I rolled my eyes as I walked between them. She saw me and frowned.
“No, Pearl—the broken ones are still nature. Let those be too, hon.”
“Dumb girl,” I said, and she bit her lip and looked like she might cry, which poked something inside of me and made me feel mean. She was just a little kid. But I passed her, snatched up a scrap of newspaper, and crammed it into my bag. I was a man on a mission.
An hour later, my bag was full and I’d walked farther than I’d meant to. I didn’t see anyone from my pack. Maybe I had been too far away to hear the whistle. Maybe the hot dogs were gone. My stomach growled, angry at that thought, and I jogged back down the beach. That’s when I noticed something in the water—a tangle of trash? No. It was dark hair. Small arms flailed from either side of it before the head and arms vanished below a wave. I slowed, staring, telling myself it was just some kid playing in the water instead of helping with the cleanup.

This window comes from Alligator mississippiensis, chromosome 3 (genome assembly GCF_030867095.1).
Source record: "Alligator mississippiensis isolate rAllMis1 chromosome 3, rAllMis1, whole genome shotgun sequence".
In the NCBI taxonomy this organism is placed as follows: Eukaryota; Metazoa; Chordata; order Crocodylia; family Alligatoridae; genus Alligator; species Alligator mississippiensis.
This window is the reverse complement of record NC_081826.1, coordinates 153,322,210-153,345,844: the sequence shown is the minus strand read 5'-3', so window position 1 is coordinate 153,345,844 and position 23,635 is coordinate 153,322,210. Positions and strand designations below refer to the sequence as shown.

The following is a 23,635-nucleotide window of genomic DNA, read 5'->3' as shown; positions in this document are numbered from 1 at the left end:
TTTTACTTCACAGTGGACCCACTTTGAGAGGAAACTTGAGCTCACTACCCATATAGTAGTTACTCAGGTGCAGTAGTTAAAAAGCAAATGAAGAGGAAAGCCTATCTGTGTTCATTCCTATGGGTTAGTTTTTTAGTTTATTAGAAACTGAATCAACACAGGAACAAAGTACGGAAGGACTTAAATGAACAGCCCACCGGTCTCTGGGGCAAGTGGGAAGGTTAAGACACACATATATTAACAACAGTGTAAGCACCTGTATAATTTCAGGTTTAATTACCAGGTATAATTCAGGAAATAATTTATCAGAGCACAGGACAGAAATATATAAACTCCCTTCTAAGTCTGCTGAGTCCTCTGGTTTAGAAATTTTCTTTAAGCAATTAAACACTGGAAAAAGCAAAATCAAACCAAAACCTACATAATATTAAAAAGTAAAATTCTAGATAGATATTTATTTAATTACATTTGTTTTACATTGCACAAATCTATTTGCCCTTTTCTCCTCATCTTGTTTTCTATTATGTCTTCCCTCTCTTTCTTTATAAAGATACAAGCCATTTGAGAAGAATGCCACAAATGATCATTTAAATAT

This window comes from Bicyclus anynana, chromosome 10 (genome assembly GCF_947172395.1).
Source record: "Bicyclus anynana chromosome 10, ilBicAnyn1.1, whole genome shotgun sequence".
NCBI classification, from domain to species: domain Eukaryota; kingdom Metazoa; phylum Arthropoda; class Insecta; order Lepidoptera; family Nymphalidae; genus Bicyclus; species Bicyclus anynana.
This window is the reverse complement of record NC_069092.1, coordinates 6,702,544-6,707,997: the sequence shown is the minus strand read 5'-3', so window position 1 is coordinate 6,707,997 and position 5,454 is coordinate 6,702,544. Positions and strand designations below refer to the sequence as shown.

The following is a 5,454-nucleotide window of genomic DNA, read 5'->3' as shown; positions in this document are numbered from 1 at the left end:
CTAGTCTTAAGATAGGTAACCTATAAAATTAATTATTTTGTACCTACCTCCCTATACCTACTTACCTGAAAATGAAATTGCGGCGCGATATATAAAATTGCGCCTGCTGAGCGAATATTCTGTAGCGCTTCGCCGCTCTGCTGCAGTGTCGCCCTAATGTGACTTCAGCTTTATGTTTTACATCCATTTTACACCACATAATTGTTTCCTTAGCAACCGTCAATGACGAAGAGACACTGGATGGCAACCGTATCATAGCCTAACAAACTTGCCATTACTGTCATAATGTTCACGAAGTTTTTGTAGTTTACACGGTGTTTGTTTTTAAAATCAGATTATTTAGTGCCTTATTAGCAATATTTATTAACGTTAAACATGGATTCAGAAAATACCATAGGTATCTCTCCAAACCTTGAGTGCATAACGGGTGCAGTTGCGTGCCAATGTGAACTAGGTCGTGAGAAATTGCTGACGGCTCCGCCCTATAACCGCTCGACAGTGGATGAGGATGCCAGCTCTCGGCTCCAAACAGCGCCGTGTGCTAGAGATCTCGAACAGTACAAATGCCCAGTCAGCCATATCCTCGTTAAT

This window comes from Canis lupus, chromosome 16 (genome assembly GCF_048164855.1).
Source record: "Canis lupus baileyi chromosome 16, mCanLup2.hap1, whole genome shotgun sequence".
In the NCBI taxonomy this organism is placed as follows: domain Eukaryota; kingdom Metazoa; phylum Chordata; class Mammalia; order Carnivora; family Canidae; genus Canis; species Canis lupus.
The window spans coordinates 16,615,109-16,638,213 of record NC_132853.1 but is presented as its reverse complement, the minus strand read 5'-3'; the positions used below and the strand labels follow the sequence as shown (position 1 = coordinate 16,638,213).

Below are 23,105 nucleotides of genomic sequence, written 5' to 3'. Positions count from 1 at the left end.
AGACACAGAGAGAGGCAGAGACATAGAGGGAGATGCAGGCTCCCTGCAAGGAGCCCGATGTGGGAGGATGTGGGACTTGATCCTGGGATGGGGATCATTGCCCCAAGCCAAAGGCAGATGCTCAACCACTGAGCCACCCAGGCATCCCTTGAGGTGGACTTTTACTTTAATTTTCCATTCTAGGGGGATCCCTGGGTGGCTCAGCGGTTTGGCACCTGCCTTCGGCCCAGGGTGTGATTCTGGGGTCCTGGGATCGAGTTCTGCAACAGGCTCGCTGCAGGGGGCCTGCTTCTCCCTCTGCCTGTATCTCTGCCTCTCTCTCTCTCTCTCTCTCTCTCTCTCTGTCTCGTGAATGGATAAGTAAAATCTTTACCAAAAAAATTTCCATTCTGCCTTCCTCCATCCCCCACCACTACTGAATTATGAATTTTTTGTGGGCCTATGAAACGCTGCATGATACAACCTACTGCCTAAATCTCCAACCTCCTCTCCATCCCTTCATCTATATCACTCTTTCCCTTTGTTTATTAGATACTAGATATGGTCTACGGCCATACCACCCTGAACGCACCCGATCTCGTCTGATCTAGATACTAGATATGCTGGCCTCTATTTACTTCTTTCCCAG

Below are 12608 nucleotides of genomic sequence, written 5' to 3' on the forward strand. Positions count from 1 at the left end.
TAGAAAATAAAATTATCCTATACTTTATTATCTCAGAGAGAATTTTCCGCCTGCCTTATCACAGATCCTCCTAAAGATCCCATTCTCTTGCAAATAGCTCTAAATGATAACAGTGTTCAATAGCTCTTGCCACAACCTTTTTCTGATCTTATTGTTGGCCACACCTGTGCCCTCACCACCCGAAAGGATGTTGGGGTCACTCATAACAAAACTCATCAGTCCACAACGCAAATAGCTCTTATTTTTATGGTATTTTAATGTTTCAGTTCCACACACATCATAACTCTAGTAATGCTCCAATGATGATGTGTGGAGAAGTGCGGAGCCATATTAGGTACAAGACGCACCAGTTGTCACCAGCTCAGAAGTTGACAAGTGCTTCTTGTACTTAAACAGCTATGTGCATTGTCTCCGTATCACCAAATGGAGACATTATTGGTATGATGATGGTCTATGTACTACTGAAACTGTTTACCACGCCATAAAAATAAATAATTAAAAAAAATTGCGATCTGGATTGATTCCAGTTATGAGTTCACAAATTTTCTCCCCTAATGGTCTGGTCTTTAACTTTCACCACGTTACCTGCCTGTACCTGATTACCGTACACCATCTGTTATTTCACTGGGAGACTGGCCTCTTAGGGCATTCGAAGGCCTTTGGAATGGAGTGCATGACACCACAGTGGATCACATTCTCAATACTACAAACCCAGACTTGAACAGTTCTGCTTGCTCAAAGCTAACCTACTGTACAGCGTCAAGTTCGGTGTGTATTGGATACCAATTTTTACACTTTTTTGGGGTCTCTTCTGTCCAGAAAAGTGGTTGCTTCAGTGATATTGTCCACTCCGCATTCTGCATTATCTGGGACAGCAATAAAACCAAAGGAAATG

The hair and arms bobbed to the surface for a second or two and sank again. If there was a cry for help, it was too far out to be heard. No one seemed to be watching but me. Our beaches didn’t have lifeguards, and no parent was nearby, eyes searching the surf. If you wanted your kid not to drown, you watched him. Anybody with sense knew that.
My heart sped when seconds passed and nothing came back up. I dropped the trash bag and ran to the edge of the water, scanning the surface. Nothing. Nothing. Had I just stood there watching somebody drown? Without thinking, I splashed out into the water in my uniform, shoes and all.